I have a Hughes DSS satellite dish and receiver, which I use to get Directv programming.  I bought this in a rather amusing situation.  I was visiting my friend Kate in Meadville, Pennsylvania, in 1998, when the Denver Broncos were having a great season and had won their first 13 games.  Only one other team had ever won all 16 games in the regular season, so I really wanted to see the game that week (as did Kate, who used to live in Denver).  I had assumed that we would be able to go to a sports bar to watch the game, but Meadville is a pretty small place and none of the bars were even open on Sunday - and on cable TV you could only get the Pittsburgh Steelers game (the local team).  On Saturday afternoon I came to the conclusion that the only way I would get to see the game would be to buy a satellite dish and get a subscription to the football service which showed every game in the country each week.  I did this and we managed to get the dish set up just before the game - see the picture on the left for our professional installation!!  In retrospect I'm surprised we managed to get it set up so quickly without mounting it on a pole, as I've now set it up in a couple of other locations and you have to be very accurate with the positioning of it.  The wind blew the chair round a couple of times during the game, and we would have to rush out and fix it so we could get a signal again.  Sadly, after this heroic effort to watch the game, the Broncos went on and lost (though they did go on to win the Superbowl).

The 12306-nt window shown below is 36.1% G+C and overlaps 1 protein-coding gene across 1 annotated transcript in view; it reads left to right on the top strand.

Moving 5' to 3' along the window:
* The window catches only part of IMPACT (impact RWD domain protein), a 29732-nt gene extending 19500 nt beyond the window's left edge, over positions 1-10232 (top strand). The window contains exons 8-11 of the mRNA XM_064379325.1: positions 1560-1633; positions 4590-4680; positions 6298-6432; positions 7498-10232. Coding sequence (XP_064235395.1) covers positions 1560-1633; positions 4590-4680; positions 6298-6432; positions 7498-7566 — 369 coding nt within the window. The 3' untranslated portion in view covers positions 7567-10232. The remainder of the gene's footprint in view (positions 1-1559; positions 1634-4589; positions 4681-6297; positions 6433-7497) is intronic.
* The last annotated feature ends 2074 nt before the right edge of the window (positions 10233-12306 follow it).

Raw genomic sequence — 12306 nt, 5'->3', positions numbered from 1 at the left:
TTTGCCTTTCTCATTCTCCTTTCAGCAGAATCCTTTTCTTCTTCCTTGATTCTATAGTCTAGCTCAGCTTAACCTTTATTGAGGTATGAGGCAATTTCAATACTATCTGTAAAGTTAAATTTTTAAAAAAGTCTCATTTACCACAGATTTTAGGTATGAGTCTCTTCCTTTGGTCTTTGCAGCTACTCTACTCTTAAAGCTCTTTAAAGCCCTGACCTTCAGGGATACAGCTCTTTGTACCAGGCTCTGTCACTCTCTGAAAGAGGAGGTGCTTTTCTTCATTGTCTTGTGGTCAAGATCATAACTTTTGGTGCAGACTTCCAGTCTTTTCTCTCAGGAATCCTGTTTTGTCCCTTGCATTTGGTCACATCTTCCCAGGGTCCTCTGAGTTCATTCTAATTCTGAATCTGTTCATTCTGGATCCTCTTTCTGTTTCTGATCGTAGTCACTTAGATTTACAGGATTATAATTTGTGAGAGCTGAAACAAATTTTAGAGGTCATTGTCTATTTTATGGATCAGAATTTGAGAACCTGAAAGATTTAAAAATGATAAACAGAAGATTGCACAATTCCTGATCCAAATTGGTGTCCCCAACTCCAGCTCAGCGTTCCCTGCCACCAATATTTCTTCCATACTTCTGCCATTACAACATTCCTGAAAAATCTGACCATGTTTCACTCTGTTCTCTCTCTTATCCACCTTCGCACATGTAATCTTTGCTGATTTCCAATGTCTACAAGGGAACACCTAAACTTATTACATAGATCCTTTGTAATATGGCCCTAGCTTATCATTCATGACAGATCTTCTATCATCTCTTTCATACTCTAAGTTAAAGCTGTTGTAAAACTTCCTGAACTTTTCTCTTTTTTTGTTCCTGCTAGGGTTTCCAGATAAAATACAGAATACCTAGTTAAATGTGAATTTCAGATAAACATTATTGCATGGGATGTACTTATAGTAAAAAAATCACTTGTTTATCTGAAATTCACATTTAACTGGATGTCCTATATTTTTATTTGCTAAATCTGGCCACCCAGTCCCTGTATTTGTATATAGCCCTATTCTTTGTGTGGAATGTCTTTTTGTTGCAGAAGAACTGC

Bang and Olufsen CD player